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After four decades at Carleton, Prowe retires from teaching

<ird Bell Professor of History Diethelm Prowe will retire from his teaching position this fall, bidding farewell to his 42-year education career at Carleton College. Prowe, 67, is currently the longest-serving professor at Carleton.

Born during World War II in Bonn, Germany, Prowe first immigrated to the United States in 1957. After earning his B.A. degree from Kent State University and his Ph.D. from Stanford University, Prowe was recruited in 1966 by Carlton Qualey, then the Chair of the history department. Prowe’s road to Carleton was straightforward. Because of the quality of Carleton’s history department, Prowe did not even consider applying to colleges, despite the infamous “Minnesota weather.” He reckoned that he would get used to the cold. His many years spent at the college suggests that he did.

During the past four decades, Prowe has witnessed a lot of changes at Carleton. When he first came to the college as a European history specialist, the history department was much smaller, about half its current size. He recalls that the department then only had about six professors, compared to fifteen today. The history department was so small that Prowe occasionally had to teach Latin American history classes. Current Associate Dean of College Beverly Nagel was once a student in Prowe’s class on modern Mexico. Also different from today was the historiographical trend in the 1960s. Neither quantitative history nor what Prowe calls “the post-modern fascination” had yet to have significant influence in the department. In contrast, today some students’ senior theses are heavily influenced by these two branches of history.

In his years at Carleton, Prowe has earned recognition for his classes in contemporary political and diplomatic German history, modern European, German, and East-Central European history, and fascism. As one student acclaimed, “Prowe is God! A golden, golden god. The man is…charming and has the nutty professor thing totally down.” Another student agrees and said, “[He is] perhaps not a monotheistic God, but definitely part of the pantheon.”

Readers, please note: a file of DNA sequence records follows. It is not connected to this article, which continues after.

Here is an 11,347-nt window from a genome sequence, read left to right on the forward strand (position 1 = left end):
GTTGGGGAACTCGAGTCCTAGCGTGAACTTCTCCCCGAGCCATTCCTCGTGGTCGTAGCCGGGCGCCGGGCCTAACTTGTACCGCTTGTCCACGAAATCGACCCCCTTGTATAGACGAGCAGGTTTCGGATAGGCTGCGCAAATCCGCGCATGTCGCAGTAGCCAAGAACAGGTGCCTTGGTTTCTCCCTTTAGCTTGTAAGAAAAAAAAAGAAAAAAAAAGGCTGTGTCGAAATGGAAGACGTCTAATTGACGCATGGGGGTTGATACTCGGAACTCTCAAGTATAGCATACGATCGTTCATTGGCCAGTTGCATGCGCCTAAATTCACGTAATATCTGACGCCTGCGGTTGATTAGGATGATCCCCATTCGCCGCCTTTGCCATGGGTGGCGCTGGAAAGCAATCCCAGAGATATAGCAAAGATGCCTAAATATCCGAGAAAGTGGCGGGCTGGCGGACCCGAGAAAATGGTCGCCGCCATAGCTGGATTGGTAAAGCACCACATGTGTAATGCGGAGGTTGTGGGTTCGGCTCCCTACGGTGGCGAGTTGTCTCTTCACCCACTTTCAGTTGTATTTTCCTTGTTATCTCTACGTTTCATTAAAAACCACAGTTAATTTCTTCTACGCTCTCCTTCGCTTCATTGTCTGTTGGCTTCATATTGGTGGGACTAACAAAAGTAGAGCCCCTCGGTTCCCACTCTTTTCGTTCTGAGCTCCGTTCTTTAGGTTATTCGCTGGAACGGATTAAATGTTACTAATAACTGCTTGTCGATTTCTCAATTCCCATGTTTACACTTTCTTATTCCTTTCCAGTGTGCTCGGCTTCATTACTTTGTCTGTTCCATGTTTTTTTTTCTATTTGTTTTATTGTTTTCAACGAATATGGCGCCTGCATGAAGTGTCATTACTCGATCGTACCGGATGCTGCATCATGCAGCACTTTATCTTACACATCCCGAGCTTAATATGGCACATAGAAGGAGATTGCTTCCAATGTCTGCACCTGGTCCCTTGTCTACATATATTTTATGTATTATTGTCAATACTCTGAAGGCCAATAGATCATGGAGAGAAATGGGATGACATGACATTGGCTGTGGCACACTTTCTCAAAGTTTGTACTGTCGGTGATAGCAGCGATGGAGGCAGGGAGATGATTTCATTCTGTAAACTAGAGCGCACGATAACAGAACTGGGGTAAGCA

Prowe’s teaching style is memorable among his former students. Well-known is his ability to grade papers quickly; it rarely takes more than two class days for Prowe to return papers with comments, regardless of the size of the class. Some students attest to this reputation by pointing to a certain 5-page essay assignment in a 50-person class, which was marked and returned to the students within two days. Prowe says that returning graded papers in a timely manner is central to his belief that students should be able to have feedbacks while they still remember what they have written.

Also important to Prowe’s teaching is the heavy reliance on identifications—of people, dates, and events—in his exams. For his class on Europe in the Twentieth Century, for example, Prowe complied a list of about 400 “IDs,” some of which students will have to regurgitate on the final exam. When asked about the rationale behind using identifications, Prowe says, “You have to know your evidence and basic facts before making arguments.”

Perhaps the most interesting aspect of Prowe’s teaching, however, is that he has lived through much of what teaches, including World War II and the Cold War. Born during World War II and having spent much of his life during the Cold War, Prowe admits to forming his own impressions and memories on many issues that he teaches. In fact, Prowe has written many op/ed essays and has done radio interviews to share his views on contemporary events. Since many historians emphasize the importance of remaining emotionally distanced from the material when studying history, Prowe’s temporal proximity to his areas of interests could be problematic to some historians. Nonetheless, Prowe says that this is an issue that he has consciously tried to deal with; as he says, “you go [to the archives] with the impressions that you have. The archives will correct your impressions and assumptions.”

Prowe’s 40 years of teaching did not go uninterrupted. Two years ago, Prowe was diagnosed with colon cancer. However, Prowe did not miss more than a few classes. Despite the immediate side effects of chemotherapy treatment, which he used to have every two weeks, he says that he felt “nothing different from having the flu every other week…taking off completely would have been overreacting…I tried to keep things going.”

As his final year at Carleton comes to a close, Prowe plans to continue to be involved, though in different things. Currently the main editor of German Studies Review, he will edit the journal for three more years. His to-do list also includes less intellectually demanding activities, such as traveling and visiting grandchildren.

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